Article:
• assisted migration;
  • ecosystem engineers;
  • forest tree;
  • genetic diversity;
  • managed translocation;
  • restoration actions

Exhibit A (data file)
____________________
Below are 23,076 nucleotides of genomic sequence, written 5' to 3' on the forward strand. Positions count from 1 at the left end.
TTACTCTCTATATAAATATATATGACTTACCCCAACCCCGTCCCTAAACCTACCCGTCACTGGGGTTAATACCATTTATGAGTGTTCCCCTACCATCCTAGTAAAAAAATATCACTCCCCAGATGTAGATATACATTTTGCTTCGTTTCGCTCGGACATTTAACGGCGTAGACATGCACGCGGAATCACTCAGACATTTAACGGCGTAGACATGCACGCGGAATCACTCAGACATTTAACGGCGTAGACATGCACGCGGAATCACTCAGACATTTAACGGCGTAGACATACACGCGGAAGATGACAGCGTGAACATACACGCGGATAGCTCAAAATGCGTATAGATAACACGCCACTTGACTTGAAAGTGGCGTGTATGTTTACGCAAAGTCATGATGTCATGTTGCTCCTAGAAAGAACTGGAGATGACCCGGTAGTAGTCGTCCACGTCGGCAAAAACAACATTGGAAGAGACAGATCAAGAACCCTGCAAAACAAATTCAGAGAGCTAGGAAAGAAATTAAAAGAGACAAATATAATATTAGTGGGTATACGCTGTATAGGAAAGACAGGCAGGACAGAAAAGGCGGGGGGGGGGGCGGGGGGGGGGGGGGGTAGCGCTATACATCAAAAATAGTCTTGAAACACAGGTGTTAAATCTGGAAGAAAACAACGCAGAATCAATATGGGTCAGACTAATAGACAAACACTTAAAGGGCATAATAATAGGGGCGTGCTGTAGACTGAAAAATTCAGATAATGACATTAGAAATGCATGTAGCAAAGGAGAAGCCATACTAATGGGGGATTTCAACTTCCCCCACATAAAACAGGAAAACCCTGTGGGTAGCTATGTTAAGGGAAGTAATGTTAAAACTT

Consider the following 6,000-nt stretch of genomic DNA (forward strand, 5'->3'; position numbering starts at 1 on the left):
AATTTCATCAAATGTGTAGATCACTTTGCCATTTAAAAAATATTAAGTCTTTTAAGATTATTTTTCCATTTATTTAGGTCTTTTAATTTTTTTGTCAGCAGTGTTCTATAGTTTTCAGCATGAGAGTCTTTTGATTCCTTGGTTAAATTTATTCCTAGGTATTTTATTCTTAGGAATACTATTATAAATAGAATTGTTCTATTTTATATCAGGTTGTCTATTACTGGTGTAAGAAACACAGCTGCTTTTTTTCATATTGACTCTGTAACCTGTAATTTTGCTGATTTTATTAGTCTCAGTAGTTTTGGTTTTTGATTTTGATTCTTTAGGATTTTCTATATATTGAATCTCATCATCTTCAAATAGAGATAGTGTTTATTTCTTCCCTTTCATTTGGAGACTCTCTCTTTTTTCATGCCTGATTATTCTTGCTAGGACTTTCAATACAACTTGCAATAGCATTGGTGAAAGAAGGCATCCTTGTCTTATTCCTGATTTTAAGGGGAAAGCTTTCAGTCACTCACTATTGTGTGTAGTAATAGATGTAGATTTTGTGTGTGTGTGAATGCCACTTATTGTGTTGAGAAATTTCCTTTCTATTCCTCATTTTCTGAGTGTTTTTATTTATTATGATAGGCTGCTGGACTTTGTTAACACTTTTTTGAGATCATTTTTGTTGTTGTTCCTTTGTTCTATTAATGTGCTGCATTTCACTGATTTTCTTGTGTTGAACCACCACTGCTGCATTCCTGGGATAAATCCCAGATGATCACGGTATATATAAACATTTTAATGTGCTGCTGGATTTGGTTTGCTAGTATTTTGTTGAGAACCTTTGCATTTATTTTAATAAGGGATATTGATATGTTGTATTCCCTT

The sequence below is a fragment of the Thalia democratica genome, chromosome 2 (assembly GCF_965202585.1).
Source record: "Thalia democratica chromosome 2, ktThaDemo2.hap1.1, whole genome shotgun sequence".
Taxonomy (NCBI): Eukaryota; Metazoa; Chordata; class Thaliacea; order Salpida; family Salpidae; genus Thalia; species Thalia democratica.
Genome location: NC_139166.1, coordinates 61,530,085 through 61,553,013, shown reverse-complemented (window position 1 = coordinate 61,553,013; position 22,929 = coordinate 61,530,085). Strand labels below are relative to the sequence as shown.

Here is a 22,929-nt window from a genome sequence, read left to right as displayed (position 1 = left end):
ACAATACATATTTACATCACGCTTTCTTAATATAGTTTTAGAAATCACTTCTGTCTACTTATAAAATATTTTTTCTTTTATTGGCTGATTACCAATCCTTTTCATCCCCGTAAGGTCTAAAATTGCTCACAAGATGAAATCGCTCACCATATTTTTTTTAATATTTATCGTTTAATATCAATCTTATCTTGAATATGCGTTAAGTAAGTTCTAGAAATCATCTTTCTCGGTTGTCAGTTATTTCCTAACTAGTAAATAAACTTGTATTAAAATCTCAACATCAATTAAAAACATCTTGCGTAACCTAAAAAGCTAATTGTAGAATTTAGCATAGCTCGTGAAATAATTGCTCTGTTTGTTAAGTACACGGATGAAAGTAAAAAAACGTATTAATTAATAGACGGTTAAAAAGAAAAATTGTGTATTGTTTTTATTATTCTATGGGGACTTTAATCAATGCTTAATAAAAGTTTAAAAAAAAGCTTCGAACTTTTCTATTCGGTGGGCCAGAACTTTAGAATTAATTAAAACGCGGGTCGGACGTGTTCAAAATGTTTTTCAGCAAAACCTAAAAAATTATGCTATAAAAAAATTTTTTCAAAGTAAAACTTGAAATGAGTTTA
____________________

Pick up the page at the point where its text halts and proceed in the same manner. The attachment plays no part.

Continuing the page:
Assisted colonization (AC), or the intentional translocation of populations to compensate for risks related to climate change, is receiving increasing attention. It has been recently suggested by Kreyling et al. (2011) that rather than relocating endangered species, a focus should be placed on local adaptations of foundation or keystone species, and that these local ecotypes should be moved within their own range. Hence, this type of relocation could be applied with minimal risk in many restoration efforts. We think that caution is needed when considering the translocation of these foundation species, even within their range. Many recent studies have shown that foundation species can influence community structure and ecosystem processes through heritable traits, which suggests a genetic basis for ecosystem services. Thus, the translocation of different genotypes of foundation species might lead to unexpected results of colonization and might not be as “predictable” as Kreyling et al. have argued. Here, in our response, we stress how AC of foundation species can have important evolutionary consequences that might be impossible to reverse. We propose, whenever possible, (1) to favor population mixes of the foundation species to minimize the potential negative effects of specific genotypes; and (2) to collect from adjacent populations along ecological clines of the foundation species to mimic natural processes of migration under climate change.